- Measure how fast stars near the horizon cross the 1° of angular size subtended by the central light gnomon: When you stand at the north end of the south analemmatic dial and look through the gnomon, the light gnomon's space is about 1 angular degree wide. At night, use this space, a planisphere or star map, and a second-hand of a watch to measure how long it takes a bright star or planet on the celestial sphere to move across the 1 angular degree of the gnomon's gap. Throughout the year, because our view of the celestial sphere changes, the speed at which bright stars or planets transit will change. Stars higher or lower on the celestial sphere will move faster across the gnomon's 1° gap. Stars near the celestial equator will move across the 1° gap in about 4 minutes. Why 4 minutes? There are 24 hours in a day and 60 minutes in an hour. There are 360° in a circle. Divide these amounts to get the number of minutes it takes the celestial sphere to move 1° as a result of the Earth's rotation.
- Observe the unequal speed at which the Sun crosses the dial during summer and winter: Compare the interval of time that it takes for the Gallivan Center light gnomon to sweep across 90° on the dial plate as listed in Handy Table No. 4 with the number of hours of daylight in Handy Table No. 2. When days are long and the Sun is high in the sky, the angular speed of the Sun at noon is high. In the winter when the Sun is low in the sky and days are short, the angular speed of the Sun is low. Observe these speeds in June and December. This contradiction - high angular speed and long days; low angular speeds and short days - is a result of the basic feature of how we perceive objects in three-dimensional space. The angular size of a degree is not uniform in your local horizon system.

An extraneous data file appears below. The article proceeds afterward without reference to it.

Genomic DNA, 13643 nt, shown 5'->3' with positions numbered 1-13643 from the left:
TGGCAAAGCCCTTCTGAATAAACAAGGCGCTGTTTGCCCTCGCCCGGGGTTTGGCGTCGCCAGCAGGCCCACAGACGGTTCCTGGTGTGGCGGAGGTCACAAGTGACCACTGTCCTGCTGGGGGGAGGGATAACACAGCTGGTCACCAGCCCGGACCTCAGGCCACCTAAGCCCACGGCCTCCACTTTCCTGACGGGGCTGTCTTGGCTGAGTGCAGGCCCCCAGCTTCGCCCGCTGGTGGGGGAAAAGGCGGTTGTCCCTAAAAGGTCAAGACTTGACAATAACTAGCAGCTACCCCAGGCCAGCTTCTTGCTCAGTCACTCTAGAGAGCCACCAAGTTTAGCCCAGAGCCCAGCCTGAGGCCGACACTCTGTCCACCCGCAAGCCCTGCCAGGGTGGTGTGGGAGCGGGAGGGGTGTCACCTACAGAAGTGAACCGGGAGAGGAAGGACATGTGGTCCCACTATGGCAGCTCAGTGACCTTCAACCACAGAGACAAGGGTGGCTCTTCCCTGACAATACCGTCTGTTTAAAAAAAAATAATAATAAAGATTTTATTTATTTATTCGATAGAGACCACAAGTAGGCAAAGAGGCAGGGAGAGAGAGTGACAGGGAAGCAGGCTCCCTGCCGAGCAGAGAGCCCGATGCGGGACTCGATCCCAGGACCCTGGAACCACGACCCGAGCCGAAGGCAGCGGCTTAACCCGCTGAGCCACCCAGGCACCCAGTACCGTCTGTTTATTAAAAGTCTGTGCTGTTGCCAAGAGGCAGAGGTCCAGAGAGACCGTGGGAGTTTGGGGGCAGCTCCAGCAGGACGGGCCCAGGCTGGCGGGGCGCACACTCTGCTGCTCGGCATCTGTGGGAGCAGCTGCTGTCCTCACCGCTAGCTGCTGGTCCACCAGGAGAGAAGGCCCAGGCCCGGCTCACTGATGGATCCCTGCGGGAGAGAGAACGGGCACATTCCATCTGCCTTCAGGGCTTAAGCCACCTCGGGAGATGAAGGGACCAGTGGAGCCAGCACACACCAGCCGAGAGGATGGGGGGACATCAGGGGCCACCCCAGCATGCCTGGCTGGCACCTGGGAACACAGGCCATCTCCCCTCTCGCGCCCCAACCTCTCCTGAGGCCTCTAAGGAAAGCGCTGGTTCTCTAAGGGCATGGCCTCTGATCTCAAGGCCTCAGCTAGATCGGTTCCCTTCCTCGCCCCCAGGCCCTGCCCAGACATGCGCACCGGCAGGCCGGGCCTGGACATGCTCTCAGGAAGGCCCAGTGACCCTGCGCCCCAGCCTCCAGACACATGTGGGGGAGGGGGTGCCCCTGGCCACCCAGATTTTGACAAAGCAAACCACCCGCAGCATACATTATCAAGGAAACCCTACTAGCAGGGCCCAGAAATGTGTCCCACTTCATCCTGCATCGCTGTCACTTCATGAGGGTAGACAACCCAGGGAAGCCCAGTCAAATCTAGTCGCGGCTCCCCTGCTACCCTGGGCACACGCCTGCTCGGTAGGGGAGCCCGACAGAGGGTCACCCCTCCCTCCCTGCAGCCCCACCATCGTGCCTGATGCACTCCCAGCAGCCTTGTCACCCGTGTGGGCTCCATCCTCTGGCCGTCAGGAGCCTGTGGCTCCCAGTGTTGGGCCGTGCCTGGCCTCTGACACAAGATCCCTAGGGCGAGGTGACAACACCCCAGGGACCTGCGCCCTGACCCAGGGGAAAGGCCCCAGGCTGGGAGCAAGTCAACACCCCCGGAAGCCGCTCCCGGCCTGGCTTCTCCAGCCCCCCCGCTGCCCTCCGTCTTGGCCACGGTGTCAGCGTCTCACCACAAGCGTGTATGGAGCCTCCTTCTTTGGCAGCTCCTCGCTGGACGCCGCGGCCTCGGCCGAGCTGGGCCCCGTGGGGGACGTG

Consider a classroom globe and the lines of longitude as they converge at the North Pole. As latitude increases there are more degrees in a given linear area as compared to an equal area at the Earth's equator. The same thing occurs with respect to increasing altitude in your local horizon system and the zenith - the point directly over your head. Two objects moving at the same linear speed - say two airplanes or two clouds - one overhead and one near the horizon. The airplane overhead will appear to move faster - in terms of angular speed - than the one near the horizon. This occurs even though the two airplanes or two clouds are moving at the same linear speed. In the summer and winter, the Sun moves at the same linear speed. In the summer, the Sun is higher in the sky and appears to have a higher angular speed. This high angular speed is measured by the Asteroid Landed Softly sundial.
Anyone who has caught a baseball hit into the outfield intuitively understands this principle of movement in three-dimensional space. When the outfielder tries to position themselves to catch a baseball, they look at the angular speed of the ball in their visual field - usually a featureless blue sky. As they run towards or away from the ball, if it appears to have a high angular speed, it will overshoot their position. If the ball appears to have a low angular speed, it will fall to the ground before they reach it. The outfielder runs so that the ball has no angular speed. In this condition, the baseball is on a trajectory towards the outfielder. This is how an outfielder makes positioning themselves, so the baseball seemingly falls into their mitt, to be so effortless.